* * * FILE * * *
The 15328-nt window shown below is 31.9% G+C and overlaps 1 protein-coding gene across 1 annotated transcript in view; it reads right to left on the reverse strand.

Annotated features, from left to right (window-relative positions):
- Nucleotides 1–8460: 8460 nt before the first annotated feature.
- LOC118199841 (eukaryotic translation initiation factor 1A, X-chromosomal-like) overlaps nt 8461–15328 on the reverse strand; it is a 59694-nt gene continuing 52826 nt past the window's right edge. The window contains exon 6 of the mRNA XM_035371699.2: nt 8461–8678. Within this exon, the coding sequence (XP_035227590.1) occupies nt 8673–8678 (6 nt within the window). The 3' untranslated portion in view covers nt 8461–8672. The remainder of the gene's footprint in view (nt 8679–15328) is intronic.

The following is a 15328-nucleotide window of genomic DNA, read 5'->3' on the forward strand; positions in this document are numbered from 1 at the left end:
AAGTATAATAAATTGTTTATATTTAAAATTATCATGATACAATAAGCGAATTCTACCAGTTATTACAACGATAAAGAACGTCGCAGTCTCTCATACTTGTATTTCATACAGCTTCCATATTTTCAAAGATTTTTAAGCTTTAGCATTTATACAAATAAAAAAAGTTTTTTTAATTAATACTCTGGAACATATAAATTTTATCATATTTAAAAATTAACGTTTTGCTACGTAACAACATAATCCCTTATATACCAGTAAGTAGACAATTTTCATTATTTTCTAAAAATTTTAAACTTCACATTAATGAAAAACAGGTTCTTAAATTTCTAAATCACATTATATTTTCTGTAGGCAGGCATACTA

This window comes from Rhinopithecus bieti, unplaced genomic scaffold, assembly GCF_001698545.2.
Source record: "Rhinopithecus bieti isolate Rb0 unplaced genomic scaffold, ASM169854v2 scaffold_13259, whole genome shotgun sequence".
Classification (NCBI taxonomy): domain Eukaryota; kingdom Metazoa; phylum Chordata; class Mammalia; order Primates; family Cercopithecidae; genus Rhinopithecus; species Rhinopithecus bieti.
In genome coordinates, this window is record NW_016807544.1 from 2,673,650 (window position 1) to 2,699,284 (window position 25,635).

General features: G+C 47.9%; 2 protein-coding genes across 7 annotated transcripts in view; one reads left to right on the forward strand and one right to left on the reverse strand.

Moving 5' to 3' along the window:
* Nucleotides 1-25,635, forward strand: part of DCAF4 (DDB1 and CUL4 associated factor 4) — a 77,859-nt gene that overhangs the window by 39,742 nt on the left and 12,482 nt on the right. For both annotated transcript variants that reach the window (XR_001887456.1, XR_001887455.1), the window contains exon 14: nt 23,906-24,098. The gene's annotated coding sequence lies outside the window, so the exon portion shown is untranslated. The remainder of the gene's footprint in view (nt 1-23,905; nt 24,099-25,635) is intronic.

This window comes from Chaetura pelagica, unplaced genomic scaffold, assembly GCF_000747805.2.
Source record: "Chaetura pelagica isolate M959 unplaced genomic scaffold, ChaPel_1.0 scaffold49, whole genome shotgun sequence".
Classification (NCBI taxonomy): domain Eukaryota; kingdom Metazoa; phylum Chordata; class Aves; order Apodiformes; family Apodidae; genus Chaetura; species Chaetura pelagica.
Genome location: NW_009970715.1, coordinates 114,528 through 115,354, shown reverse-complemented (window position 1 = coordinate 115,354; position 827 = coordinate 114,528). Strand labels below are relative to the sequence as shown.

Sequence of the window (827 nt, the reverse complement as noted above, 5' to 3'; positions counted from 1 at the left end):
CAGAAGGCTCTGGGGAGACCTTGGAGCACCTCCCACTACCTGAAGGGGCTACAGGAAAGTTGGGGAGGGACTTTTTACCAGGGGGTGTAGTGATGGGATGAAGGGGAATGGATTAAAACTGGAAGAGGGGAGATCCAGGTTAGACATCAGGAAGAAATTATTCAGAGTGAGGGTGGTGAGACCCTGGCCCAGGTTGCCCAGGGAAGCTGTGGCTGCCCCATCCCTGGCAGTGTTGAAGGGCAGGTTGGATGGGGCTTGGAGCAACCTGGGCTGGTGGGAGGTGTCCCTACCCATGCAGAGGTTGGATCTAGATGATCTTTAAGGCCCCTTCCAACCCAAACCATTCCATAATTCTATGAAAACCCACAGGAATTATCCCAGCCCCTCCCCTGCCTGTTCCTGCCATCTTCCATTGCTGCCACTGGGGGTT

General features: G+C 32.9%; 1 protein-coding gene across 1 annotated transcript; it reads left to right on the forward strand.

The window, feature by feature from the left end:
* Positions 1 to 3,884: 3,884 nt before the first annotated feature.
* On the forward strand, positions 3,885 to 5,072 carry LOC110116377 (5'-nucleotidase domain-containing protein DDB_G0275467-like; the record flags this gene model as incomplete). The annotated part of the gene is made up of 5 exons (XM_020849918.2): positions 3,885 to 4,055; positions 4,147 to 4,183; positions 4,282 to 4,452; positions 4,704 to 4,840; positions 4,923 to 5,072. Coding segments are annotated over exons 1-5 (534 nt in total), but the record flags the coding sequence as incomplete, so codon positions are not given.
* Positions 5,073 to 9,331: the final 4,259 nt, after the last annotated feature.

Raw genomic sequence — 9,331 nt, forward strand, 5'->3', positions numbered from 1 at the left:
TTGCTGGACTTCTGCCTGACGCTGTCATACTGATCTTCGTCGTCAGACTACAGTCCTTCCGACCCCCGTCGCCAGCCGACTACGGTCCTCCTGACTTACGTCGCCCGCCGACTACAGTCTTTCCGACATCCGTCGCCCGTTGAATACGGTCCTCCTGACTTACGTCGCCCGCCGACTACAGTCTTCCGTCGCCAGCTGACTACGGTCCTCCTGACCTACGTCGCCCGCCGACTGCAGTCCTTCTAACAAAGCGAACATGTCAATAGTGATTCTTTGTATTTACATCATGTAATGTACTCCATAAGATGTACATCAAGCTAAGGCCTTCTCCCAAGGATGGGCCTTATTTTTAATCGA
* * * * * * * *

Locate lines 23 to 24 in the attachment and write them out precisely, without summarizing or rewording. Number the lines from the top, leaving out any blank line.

* On the forward strand, positions 3,885 to 5,072 carry LOC110116377 (5'-nucleotidase domain-containing protein DDB_G0275467-like; the record flags this gene model as incomplete). The annotated part of the gene is made up of 5 exons (XM_020849918.2): positions 3,885 to 4,055; positions 4,147 to 4,183; positions 4,282 to 4,452; positions 4,704 to 4,840; positions 4,923 to 5,072. Coding segments are annotated over exons 1-5 (534 nt in total), but the record flags the coding sequence as incomplete, so codon positions are not given.
* Positions 5,073 to 9,331: the final 4,259 nt, after the last annotated feature.